1. Agree. Automatic green card for anyone who buys a house. Negative interest rate cash back no doc 100 year mortgages. Universal basic income equal to mortgage payments for any first time home buyer. 10 quadrillion dollar bailout of the GSEs and major banks. The asset inflation program will continue until the last of the worst most insane policies has been implemented.

          1. They will destroy this entire country

            The people who use the services of the big “Them” to buy what they cannot afford are equally guilty. Without these debt donkeys, there could be no housing bubble.

          2. “The people who use the services of the big “Them” to buy what they cannot afford are equally guilty.”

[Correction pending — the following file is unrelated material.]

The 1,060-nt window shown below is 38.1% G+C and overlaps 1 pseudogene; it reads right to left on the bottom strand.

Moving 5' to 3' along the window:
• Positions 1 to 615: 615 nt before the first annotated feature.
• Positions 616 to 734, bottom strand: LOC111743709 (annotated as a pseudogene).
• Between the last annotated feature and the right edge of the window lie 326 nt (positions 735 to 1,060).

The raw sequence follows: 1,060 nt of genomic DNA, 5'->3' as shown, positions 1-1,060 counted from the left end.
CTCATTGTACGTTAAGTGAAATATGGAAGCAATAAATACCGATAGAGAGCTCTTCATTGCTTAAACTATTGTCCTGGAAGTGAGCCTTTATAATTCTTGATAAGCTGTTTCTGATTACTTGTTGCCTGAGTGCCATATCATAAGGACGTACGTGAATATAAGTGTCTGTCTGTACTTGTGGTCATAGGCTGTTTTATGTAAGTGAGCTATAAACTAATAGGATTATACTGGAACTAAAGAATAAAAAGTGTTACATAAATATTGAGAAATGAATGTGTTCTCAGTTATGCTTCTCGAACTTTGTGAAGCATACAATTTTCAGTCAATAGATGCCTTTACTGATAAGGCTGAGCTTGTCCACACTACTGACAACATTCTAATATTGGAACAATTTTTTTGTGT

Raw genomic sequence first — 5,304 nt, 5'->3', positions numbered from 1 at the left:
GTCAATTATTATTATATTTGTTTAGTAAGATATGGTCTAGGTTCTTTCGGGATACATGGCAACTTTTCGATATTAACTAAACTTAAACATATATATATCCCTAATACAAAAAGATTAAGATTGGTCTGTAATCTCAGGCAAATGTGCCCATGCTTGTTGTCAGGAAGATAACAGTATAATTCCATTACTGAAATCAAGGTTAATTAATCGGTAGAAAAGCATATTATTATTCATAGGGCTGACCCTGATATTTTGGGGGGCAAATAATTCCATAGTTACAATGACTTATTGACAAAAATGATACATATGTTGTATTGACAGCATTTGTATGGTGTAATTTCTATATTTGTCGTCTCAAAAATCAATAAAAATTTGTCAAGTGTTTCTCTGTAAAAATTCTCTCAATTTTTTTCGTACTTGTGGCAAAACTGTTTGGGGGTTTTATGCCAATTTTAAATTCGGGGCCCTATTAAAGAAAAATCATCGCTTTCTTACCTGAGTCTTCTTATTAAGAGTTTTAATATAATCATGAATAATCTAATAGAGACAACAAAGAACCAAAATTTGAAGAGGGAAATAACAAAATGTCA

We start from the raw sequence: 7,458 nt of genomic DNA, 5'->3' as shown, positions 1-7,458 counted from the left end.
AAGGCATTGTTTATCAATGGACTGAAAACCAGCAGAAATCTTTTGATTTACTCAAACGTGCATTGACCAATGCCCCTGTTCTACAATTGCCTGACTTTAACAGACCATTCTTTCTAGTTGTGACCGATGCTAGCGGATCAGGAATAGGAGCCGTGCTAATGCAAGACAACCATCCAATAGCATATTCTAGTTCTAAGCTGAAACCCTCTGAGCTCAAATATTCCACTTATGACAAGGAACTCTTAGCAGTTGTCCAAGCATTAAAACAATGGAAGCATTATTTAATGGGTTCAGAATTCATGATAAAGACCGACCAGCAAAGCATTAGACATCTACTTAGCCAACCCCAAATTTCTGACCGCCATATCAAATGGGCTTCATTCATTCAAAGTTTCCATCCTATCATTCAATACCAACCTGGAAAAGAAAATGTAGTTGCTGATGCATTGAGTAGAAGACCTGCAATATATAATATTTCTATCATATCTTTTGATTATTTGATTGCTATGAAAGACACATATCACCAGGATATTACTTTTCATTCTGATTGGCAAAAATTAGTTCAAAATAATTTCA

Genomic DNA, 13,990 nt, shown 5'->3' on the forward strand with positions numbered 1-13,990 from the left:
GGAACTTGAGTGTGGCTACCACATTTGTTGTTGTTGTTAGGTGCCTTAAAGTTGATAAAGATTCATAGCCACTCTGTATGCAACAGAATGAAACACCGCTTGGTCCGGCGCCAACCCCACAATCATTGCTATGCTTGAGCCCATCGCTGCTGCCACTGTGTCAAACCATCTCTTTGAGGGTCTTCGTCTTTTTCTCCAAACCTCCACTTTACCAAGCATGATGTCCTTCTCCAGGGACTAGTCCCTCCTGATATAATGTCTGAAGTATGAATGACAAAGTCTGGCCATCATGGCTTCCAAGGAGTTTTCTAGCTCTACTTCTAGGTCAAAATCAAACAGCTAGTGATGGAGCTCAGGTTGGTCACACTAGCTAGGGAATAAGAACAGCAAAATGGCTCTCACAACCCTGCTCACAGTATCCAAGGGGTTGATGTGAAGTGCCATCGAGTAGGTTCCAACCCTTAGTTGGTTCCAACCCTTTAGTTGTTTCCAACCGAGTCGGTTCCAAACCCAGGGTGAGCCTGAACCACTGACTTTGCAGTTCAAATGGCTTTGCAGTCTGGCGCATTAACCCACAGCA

Guilty, yes, but I wouldn’t say “equally guilty.” It’s like the old saying goes – “don’t hate the player, hate the game.”

            I have a hard time faulting people who are just trying to put a roof over their families’ heads. Sure, they’re not making the greatest financial decisions, but they need shelter. When the choice is between hyperinflated rent or hyperinflated purchase prices, they are between a rock and a hard place.

            Rents around here on an average 3 bedroom were roughly $1,000-$1,500 pre-bubble, the latter being for a nice place in a nice neighborhood. Now they are $1,750-$2,800. It’s hard to even understand how this is possible, given that wages don’t even begin to support those prices.

          3. I have a hard time faulting people who are just trying to put a roof over their families’ heads.
            Or move endlessly, as each “investor” sells the property out from under you.

          4. All the above is plausible, given the previous insanity of monetary policy. A recession now seems inevitable, even with the “insurance cut,” “mid course adjustment cut,” “bullsh*t, bullsh*t, bullsh*t cut.”